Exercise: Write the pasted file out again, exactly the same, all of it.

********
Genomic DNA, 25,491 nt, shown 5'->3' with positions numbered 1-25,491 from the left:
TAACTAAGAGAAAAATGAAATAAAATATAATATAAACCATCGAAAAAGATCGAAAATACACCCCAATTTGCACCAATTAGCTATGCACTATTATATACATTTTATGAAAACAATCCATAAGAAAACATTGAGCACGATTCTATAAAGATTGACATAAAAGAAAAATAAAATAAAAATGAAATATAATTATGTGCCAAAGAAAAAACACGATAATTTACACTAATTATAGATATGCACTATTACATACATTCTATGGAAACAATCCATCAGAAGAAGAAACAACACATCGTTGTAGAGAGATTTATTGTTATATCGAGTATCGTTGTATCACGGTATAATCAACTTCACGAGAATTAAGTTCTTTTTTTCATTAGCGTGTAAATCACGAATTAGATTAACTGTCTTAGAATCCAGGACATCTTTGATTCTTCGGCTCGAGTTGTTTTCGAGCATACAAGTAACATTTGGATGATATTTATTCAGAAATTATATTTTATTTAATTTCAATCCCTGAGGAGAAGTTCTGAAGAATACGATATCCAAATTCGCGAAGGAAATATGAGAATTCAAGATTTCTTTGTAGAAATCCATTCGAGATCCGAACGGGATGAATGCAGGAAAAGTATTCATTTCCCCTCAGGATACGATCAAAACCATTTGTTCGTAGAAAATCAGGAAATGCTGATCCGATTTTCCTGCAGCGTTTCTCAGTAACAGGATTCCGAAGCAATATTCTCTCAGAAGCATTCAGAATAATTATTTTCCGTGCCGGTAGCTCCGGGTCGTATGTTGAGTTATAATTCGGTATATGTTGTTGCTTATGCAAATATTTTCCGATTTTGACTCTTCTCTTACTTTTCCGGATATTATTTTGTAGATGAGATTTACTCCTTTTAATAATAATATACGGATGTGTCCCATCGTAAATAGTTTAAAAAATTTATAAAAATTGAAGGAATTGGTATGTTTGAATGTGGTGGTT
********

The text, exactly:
Genomic DNA, 25,491 nt, shown 5'->3' with positions numbered 1-25,491 from the left:
TAACTAAGAGAAAAATGAAATAAAATATAATATAAACCATCGAAAAAGATCGAAAATACACCCCAATTTGCACCAATTAGCTATGCACTATTATATACATTTTATGAAAACAATCCATAAGAAAACATTGAGCACGATTCTATAAAGATTGACATAAAAGAAAAATAAAATAAAAATGAAATATAATTATGTGCCAAAGAAAAAACACGATAATTTACACTAATTATAGATATGCACTATTACATACATTCTATGGAAACAATCCATCAGAAGAAGAAACAACACATCGTTGTAGAGAGATTTATTGTTATATCGAGTATCGTTGTATCACGGTATAATCAACTTCACGAGAATTAAGTTCTTTTTTTCATTAGCGTGTAAATCACGAATTAGATTAACTGTCTTAGAATCCAGGACATCTTTGATTCTTCGGCTCGAGTTGTTTTCGAGCATACAAGTAACATTTGGATGATATTTATTCAGAAATTATATTTTATTTAATTTCAATCCCTGAGGAGAAGTTCTGAAGAATACGATATCCAAATTCGCGAAGGAAATATGAGAATTCAAGATTTCTTTGTAGAAATCCATTCGAGATCCGAACGGGATGAATGCAGGAAAAGTATTCATTTCCCCTCAGGATACGATCAAAACCATTTGTTCGTAGAAAATCAGGAAATGCTGATCCGATTTTCCTGCAGCGTTTCTCAGTAACAGGATTCCGAAGCAATATTCTCTCAGAAGCATTCAGAATAATTATTTTCCGTGCCGGTAGCTCCGGGTCGTATGTTGAGTTATAATTCGGTATATGTTGTTGCTTATGCAAATATTTTCCGATTTTGACTCTTCTCTTACTTTTCCGGATATTATTTTGTAGATGAGATTTACTCCTTTTAATAATAATATACGGATGTGTCCCATCGTAAATAGTTTAAAAAATTTATAAAAATTGAAGGAATTGGTATGTTTGAATGTGGTGGTT